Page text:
In the 1980s, "human potential" seminars such as Lifespring, Psi World and the Forum (a predecessor to the Landmark Forum) were the rage, although some employees filed lawsuits claiming the programs clashed with their religious beliefs. Fire walking also came into vogue at this time, thanks mainly to New Age guru Tony Robbins.

More recently, companies have tried everything from winemaking to circus lessons.

"The metaphors of the circus apply to business," says Peggy Ford of the San Francisco School of Circus Arts. "Juggling things, trusting people you work with, balance, making quick decisions. It's all transferable."

To bring the metaphors to life, the school teaches people to walk a tightrope, juggle, bend into a human pretzel and climb a skinny ladder to swing from a trapeze with an acrobat named Sven. Clients include Genentech, Adobe Systems, the city of Pleasanton and Latitude Communications.

Latitude, a voice-and Web-conferencing company, is known for devising unusual team-building events. In recent years, it has transformed employees into amateur astronauts, firefighters and rodeo cowboys. For the last, employees baled hay, "branded" cattle with paint and rode a "bungee bull," a mechanical bull whose movements are controlled by bungee cords yanked by the rider's colleagues.

The company also rented out San Jose Arena and hired the U.S. Women's curling team to teach everyone the ice sport.

For its next trick, Latitude was going to train with Navy SEALS, but "we bagged that after Sept. 11," says Marlo DeLeon, corporate programs manager.

Fortunately, plenty of other wacky ideas are available:

Team beekeeping and honey gathering. This adventure is offered by of Pennsylvania. For companies that prefer something riskier, the firm also markets rattlesnake hunts, skydiving, bull-riding camps, paint-ball wars and "gator photo safaris." (Why lay off employees when you can have a dangerous reptile do the dirty work for you?)

Race-car driving. Pepsi, Goodyear and Hewlett-Packard are among the corporations that have visited the Mid-Ohio School, which leads clients through braking and slalom drills before turning them loose on a 21/2-mile course with hills and blind turns.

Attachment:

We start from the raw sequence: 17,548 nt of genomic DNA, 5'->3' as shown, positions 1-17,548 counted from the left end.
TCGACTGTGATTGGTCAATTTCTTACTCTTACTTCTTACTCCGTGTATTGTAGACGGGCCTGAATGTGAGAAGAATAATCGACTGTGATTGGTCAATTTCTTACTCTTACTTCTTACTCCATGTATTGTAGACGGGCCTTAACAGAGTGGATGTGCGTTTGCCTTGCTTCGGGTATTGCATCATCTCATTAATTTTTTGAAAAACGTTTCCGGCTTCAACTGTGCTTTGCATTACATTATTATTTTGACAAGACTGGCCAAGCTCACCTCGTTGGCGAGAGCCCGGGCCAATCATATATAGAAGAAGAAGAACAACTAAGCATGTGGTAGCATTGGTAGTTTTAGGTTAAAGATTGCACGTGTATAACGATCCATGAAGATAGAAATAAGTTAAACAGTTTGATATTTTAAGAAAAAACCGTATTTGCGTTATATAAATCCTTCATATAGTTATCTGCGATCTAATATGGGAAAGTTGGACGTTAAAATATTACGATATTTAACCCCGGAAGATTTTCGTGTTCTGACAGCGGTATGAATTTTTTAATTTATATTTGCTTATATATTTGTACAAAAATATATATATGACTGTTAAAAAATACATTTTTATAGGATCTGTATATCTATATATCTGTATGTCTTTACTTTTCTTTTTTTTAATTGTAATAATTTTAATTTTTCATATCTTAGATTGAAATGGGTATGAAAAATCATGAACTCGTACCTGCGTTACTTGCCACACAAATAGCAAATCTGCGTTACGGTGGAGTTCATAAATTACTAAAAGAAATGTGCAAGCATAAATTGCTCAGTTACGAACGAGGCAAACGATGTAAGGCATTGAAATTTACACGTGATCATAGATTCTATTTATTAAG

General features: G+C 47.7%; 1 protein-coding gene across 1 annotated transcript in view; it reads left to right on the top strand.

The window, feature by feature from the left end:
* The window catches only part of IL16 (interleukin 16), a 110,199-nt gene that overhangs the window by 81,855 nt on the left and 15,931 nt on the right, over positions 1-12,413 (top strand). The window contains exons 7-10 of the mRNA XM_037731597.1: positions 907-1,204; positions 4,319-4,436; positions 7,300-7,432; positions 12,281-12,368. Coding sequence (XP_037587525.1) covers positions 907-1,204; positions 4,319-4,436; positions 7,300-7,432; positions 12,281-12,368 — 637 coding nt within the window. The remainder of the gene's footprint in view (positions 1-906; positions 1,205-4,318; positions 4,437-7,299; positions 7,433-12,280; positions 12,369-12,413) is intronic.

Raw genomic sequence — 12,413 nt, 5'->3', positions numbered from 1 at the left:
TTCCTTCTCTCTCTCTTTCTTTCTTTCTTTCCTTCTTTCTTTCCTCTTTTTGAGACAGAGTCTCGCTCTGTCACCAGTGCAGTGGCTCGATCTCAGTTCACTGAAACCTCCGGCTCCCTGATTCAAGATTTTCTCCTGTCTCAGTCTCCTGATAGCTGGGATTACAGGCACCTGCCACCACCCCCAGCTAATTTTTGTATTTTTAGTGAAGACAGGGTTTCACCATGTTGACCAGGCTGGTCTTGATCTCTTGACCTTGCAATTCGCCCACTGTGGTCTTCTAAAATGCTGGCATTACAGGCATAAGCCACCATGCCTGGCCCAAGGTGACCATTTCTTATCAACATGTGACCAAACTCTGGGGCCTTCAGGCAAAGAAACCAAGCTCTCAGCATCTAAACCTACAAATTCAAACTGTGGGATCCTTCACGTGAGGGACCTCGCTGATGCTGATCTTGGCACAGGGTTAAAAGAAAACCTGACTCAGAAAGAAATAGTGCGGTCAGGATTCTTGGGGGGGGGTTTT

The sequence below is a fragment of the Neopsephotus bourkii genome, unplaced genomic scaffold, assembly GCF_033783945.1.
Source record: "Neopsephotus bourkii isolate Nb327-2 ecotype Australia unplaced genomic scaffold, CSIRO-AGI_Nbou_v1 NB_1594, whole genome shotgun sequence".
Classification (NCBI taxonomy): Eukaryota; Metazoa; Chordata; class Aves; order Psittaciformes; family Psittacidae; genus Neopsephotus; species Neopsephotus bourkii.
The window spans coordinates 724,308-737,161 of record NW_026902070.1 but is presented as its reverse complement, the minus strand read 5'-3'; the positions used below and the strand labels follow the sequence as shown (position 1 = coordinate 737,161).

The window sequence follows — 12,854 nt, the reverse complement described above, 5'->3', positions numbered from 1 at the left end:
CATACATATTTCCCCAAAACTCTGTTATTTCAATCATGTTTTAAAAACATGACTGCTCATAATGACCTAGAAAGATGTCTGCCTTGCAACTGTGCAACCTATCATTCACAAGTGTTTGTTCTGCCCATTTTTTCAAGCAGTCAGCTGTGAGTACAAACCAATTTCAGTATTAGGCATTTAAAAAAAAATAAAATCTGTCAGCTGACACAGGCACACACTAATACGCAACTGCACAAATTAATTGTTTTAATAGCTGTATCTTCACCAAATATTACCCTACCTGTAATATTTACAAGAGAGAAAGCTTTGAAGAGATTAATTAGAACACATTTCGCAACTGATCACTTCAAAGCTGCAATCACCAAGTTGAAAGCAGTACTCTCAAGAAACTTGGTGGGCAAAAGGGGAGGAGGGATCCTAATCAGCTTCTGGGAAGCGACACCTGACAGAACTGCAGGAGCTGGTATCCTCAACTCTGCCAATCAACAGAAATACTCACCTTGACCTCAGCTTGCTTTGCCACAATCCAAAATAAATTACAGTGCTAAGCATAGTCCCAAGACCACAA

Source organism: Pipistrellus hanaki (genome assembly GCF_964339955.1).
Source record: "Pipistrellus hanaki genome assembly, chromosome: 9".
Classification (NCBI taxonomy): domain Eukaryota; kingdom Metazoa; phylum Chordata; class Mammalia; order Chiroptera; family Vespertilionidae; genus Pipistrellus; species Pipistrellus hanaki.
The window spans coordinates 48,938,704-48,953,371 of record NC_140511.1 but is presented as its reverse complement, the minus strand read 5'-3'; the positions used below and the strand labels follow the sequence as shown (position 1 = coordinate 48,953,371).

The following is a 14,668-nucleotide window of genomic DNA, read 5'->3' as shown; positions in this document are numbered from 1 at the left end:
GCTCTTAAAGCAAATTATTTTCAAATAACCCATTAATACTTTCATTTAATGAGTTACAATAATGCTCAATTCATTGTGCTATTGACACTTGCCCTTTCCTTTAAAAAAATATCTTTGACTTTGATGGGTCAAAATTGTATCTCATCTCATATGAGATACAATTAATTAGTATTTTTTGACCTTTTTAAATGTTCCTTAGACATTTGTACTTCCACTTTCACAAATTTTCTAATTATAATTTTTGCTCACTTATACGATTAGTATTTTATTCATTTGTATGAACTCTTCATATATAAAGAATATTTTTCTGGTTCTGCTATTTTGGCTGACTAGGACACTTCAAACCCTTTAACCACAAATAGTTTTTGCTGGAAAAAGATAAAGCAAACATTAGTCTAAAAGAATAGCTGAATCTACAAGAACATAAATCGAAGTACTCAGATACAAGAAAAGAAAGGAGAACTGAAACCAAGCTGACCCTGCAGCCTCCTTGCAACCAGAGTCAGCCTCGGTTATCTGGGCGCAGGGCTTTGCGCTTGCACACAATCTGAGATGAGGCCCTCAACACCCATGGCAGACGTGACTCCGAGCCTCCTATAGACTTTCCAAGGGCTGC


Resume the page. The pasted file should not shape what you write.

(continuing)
Make your own merlot. In Napa, employees can stomp grapes and blend their own wines as a team-building exercise.

Hostage negotiations. In this simulation, teams of employees negotiate with fictitious animal-rights activists who are holding hostages at a research laboratory. Other simulation games let employees investigate murders, run fictitious governments or search for Arizona's legendary Lost Dutchman gold mine (players wear cowboy hats and bandannas for added realism). The games are designed to teach decision-making, creativity, risk-taking and teamwork.

Barbie heroism. Using cranks and pulleys, four people guide a toy helicopter as it rescues a bevy of Barbies from deadly plastic sharks. This adventure is led by Total Rebound, a Benicia, Calif., company that also conducts a "Survivor"-style game on Angel Island and takes clients aboard the aircraft carrier Hornet to build and launch their own missiles.

The list of gimmicks is endless: cornfield mazes, rock music lyrics that teach "valuable learning lessons," sumo wrestling in inflatable body suits and listening to dead presidents.

"Did you know George Washington believed and practiced team-building and collaboration as a central part of his leadership style?" asks an advertisement for Carl Closs, a Pennsylvania-based management consultant who impersonates the Founding Father at corporate retreats.

Does any of this stuff work?

Definitely, says Peter Grazier of "You can take just about any activity and create a team-building experience around it, as long as it's properly discussed afterward."

Experiencing a concept firsthand in a game or other activity is much more effective than a classroom lecture, he adds: "People learn better when they're having fun."

Latitude Communications' DeLeon agrees. The daredevil lessons have "benefited us greatly," she says. As the economy stumbles, "a lot of companies are thinking about cutbacks, but this is one thing we wouldn't want to skimp on."

However, some observers remain skeptical. "There's really no evidence that any of these programs makes a difference," says USC's Lawler, who also directs the school's Center for Effective Organizations. Employee motivation depends more on "how well [staffers] are paid, how they're led and how their jobs are designed."

Author Shapiro says team-building exercises usually contain "a nub of truth," but the lessons don't always translate to a person's actual job. "The best teamwork training is to take a group and put them on a real problem and give them good feedback," she says. "By that process, you've built a team. It's not flashy, it's not expensive and it actually helps the company, which is probably why it's not too popular."

In contrast, physical stunts like walking on coals, whitewater rafting or rope-climbing can backfire, she warns. Employees who get scared or injured or lack the coordination to perform a task might get ostracized by their colleagues, she says.

Nevertheless, companies keep enrolling for such seminars.

"Why do people pay hundreds of dollars to do this?" asks Kallen, who charges $15,000 for his corporate fire walking seminars. "Because there's a lot of fear in the world and people are trying to get past their fear because it holds them back. We use these events as metaphors for how we conduct the rest of our lives."